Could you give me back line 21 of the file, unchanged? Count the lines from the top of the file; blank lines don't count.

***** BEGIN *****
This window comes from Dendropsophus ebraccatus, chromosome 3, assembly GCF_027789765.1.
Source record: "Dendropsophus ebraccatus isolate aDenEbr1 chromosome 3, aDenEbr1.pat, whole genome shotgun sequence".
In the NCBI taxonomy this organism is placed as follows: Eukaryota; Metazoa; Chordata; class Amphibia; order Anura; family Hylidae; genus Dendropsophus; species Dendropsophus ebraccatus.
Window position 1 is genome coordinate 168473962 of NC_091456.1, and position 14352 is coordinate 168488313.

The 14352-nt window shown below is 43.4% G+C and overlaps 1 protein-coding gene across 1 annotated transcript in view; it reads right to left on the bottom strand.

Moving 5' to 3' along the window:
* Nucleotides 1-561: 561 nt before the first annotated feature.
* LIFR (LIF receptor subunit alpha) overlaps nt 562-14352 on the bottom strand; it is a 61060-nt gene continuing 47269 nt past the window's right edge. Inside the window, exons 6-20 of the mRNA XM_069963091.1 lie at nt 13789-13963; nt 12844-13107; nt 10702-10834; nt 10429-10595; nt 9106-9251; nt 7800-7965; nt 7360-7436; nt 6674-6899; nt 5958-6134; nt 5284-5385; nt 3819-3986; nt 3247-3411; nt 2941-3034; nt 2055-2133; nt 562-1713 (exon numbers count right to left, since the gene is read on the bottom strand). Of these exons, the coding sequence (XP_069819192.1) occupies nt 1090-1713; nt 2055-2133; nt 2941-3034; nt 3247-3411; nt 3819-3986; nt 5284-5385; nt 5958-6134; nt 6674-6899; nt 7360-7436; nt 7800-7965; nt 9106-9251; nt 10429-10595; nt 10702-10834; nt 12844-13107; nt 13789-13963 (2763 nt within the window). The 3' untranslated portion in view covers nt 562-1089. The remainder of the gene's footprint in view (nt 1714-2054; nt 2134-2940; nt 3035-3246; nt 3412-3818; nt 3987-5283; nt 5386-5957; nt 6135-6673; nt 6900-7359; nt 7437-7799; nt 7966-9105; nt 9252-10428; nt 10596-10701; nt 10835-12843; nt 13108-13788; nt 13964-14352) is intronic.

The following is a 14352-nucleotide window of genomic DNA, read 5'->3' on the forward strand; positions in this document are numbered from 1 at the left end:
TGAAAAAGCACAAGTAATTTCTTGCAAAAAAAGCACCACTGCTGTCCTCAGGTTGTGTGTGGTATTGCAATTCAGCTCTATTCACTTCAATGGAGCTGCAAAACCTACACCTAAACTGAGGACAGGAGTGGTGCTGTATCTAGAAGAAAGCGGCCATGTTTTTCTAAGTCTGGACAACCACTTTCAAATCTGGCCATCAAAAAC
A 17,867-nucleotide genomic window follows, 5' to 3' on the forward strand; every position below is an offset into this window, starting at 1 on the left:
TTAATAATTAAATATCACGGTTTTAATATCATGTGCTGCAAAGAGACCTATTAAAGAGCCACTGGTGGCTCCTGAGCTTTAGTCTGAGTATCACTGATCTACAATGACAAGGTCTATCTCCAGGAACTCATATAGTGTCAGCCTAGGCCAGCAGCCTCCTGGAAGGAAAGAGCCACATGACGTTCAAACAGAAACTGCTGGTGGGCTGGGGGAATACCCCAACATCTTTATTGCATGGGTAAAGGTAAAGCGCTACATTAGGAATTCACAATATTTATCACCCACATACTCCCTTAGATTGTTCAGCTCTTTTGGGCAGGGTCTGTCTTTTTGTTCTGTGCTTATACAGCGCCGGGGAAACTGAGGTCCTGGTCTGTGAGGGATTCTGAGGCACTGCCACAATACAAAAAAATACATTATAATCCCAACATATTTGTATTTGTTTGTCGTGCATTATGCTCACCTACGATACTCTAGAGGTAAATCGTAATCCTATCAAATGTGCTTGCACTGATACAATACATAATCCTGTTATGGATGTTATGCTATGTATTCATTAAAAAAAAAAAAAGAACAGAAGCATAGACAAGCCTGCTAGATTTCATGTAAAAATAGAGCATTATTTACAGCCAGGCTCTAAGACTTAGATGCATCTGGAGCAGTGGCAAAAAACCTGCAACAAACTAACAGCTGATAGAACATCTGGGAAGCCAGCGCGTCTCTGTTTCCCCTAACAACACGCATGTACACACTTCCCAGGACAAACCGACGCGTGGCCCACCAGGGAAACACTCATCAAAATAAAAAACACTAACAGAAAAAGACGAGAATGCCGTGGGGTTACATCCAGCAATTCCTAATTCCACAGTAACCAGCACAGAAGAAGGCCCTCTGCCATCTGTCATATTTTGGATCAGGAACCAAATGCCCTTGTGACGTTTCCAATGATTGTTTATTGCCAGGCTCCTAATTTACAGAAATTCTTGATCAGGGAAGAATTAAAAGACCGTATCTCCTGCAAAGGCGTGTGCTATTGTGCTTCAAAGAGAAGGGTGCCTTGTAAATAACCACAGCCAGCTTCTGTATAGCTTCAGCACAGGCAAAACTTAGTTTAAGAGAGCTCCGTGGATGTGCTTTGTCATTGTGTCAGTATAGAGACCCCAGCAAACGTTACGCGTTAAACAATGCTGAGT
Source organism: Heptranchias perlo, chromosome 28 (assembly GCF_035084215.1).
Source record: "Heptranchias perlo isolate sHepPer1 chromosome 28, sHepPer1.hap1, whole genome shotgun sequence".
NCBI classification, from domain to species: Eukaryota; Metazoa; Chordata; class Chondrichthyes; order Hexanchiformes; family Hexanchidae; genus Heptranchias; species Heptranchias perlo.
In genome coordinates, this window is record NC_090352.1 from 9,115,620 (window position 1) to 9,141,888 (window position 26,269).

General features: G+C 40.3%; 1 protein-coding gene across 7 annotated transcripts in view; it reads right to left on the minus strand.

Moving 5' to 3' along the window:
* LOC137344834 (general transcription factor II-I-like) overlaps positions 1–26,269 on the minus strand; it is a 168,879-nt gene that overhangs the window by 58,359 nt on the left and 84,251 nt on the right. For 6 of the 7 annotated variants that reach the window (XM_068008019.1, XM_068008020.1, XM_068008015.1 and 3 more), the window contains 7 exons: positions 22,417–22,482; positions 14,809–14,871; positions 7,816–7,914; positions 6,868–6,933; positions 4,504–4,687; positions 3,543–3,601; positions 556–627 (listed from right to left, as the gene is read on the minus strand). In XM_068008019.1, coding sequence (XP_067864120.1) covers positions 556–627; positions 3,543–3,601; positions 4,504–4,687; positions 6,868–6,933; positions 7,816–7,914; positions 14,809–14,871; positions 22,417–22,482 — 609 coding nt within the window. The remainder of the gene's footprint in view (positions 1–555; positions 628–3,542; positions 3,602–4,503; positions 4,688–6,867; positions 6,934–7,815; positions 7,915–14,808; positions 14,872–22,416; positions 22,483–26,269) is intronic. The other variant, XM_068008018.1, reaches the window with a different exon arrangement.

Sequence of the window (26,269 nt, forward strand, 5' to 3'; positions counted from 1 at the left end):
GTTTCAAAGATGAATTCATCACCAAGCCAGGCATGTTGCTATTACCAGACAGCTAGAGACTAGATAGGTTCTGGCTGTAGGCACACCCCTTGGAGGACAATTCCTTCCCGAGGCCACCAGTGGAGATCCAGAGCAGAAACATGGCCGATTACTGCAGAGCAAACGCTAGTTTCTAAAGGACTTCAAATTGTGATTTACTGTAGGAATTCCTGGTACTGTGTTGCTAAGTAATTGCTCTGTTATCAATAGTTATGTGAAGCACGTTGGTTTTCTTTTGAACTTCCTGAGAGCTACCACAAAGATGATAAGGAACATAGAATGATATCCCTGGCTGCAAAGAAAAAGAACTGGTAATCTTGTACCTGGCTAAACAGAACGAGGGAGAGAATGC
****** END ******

GTTTCAAAGATGAATTCATCACCAAGCCAGGCATGTTGCTATTACCAGACAGCTAGAGACTAGATAGGTTCTGGCTGTAGGCACACCCCTTGGAGGACAATTCCTTCCCGAGGCCACCAGTGGAGATCCAGAGCAGAAACATGGCCGATTACTGCAGAGCAAACGCTAGTTTCTAAAGGACTTCAAATTGTGATTTACTGTAGGAATTCCTGGTACTGTGTTGCTAAGTAATTGCTCTGTTATCAATAGTTATGTGAAGCACGTTGGTTTTCTTTTGAACTTCCTGAGAGCTACCACAAAGATGATAAGGAACATAGAATGATATCCCTGGCTGCAAAGAAAAAGAACTGGTAATCTTGTACCTGGCTAAACAGAACGAGGGAGAGAATGC